fiendishlibrarian

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I'm pretty certain most of the drivers for Waste Management, Miller Disposal, Wasteco, and some of the other big firms are all Teamsters or another union. So privatizing garbage collection isn't the same as getting "rid" of the union. Think of it in terms of the privatization of CN rail: former Crown corporation, but still retains a unionized work force. I guess the issue then is would the city get a fair price in terms of selling works yards, vehicle fleets, etc. I could even see a scenario where the city *leases* works yards to the companies that win the bidding while retaining ownership of said facilities.
 

Eug

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I'm pretty certain most of the drivers for Waste Management, Miller Disposal, Wasteco, and some of the other big firms are all Teamsters or another union. So privatizing garbage collection isn't the same as getting "rid" of the union. Think of it in terms of the privatization of CN rail: former Crown corporation, but still retains a unionized work force. I guess the issue then is would the city get a fair price in terms of selling works yards, vehicle fleets, etc. I could even see a scenario where the city *leases* works yards to the companies that win the bidding while retaining ownership of said facilities.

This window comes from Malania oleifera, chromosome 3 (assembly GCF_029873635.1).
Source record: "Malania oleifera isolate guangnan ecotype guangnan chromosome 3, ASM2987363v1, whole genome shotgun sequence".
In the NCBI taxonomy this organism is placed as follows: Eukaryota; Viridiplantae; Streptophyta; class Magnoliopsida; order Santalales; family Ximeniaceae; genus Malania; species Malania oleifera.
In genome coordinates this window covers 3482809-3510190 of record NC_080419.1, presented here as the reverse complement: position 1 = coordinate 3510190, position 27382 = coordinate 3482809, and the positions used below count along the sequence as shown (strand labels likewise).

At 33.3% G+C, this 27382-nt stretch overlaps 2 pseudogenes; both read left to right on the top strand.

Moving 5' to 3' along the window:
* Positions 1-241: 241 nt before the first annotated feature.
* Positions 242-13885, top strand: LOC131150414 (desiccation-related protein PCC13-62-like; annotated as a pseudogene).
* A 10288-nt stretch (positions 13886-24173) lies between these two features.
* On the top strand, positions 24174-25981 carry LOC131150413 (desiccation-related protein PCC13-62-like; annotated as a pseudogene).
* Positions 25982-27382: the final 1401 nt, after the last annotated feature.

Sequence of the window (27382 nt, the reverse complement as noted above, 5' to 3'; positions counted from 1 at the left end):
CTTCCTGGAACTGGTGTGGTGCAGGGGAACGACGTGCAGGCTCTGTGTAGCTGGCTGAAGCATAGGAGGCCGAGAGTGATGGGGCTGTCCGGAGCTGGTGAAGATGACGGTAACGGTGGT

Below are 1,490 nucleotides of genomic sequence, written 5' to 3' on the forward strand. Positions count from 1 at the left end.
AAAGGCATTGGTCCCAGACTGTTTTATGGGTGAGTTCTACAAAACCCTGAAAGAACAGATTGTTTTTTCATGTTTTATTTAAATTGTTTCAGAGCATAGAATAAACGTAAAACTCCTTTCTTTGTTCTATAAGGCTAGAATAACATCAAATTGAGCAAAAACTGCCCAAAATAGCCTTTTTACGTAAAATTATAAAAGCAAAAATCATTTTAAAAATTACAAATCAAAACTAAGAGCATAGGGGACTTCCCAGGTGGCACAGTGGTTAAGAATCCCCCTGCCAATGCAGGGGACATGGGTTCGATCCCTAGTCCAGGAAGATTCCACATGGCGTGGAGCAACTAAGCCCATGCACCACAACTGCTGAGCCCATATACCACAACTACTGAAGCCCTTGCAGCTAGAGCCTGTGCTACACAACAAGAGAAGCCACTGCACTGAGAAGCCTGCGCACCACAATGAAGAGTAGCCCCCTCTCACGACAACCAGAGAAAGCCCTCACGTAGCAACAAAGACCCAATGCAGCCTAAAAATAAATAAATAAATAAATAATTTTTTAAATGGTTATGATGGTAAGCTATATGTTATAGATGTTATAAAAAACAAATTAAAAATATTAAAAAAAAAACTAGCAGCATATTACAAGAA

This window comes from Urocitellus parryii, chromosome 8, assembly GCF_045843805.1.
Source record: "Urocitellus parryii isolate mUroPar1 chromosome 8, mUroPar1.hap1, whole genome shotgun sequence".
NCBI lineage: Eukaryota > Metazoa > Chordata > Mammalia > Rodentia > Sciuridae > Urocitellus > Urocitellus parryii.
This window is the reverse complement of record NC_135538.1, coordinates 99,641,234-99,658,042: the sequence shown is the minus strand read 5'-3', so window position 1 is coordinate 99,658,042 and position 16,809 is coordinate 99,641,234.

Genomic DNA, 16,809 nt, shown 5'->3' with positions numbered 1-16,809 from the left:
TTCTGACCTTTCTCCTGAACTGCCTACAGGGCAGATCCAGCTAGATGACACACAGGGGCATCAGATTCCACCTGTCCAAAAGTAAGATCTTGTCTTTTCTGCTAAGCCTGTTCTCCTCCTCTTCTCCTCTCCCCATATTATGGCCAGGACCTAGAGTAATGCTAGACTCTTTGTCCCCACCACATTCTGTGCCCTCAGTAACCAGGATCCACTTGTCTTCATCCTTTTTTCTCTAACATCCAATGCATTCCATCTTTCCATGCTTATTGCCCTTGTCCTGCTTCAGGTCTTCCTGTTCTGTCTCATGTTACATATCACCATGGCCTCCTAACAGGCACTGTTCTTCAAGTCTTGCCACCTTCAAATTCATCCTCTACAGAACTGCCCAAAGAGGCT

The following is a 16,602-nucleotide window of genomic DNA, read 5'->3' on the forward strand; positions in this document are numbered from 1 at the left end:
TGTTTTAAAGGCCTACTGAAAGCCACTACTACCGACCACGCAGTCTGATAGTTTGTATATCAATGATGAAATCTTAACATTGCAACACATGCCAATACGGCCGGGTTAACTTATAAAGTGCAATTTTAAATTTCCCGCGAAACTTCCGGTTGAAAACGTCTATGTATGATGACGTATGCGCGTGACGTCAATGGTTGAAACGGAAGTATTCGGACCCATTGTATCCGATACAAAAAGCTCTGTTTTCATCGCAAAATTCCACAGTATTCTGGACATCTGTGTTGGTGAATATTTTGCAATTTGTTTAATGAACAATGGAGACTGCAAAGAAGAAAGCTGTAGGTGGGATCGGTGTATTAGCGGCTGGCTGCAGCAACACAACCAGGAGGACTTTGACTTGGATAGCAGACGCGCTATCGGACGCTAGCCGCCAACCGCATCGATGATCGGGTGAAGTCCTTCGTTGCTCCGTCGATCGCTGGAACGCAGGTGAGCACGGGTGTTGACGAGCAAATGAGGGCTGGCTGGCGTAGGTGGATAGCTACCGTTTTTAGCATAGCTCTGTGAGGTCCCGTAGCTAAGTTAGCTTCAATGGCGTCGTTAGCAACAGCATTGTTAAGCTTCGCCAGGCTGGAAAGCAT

Yes, but costs are still often lower, despite employing unionized workers. So obviously they're doing something different, yet people in places served by those companies aren't complaining.
 

Peepers

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Does anyone know if there is a breakdown by ward of votes? I'm curious to see how much support Ford got downtown. I voted for him him ward 27 which is in the heart of Smitherman country.
 

Dilla

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For garbage collection, beyond lower costs, it takes a lot of power away from the 416 union during a strike. Most people wouldn't have known there was a strike going on the other year, were it not for the garbage.

Once outsourced, no more strikes.
 

salvius

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Yes, but costs are still often lower, despite employing unionized workers. So obviously they're doing something different, yet people in places served by those companies aren't complaining.
Private vs public sector unions are two different beasts. Unions working in the private sector cannot push a company to the point where it becomes unprofitable; or if they do end up doing it, it means everyones job disappears. And since the city can put out a tender every X amount of years, it can contract the service elsewhere if the quote is too high. In other words, there is a real threat of the business packing it in, and so unions have a very real ceiling on their demands. In my opinion, that's exactly how unions should operate. No such pressure exists in the public sector unions because they can always walk off and wait for the city to capitulate and simply raise property taxes.
 

picard102

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Does anyone know if there is a breakdown by ward of votes? I'm curious to see how much support Ford got downtown. I voted for him him ward 27 which is in the heart of Smitherman country.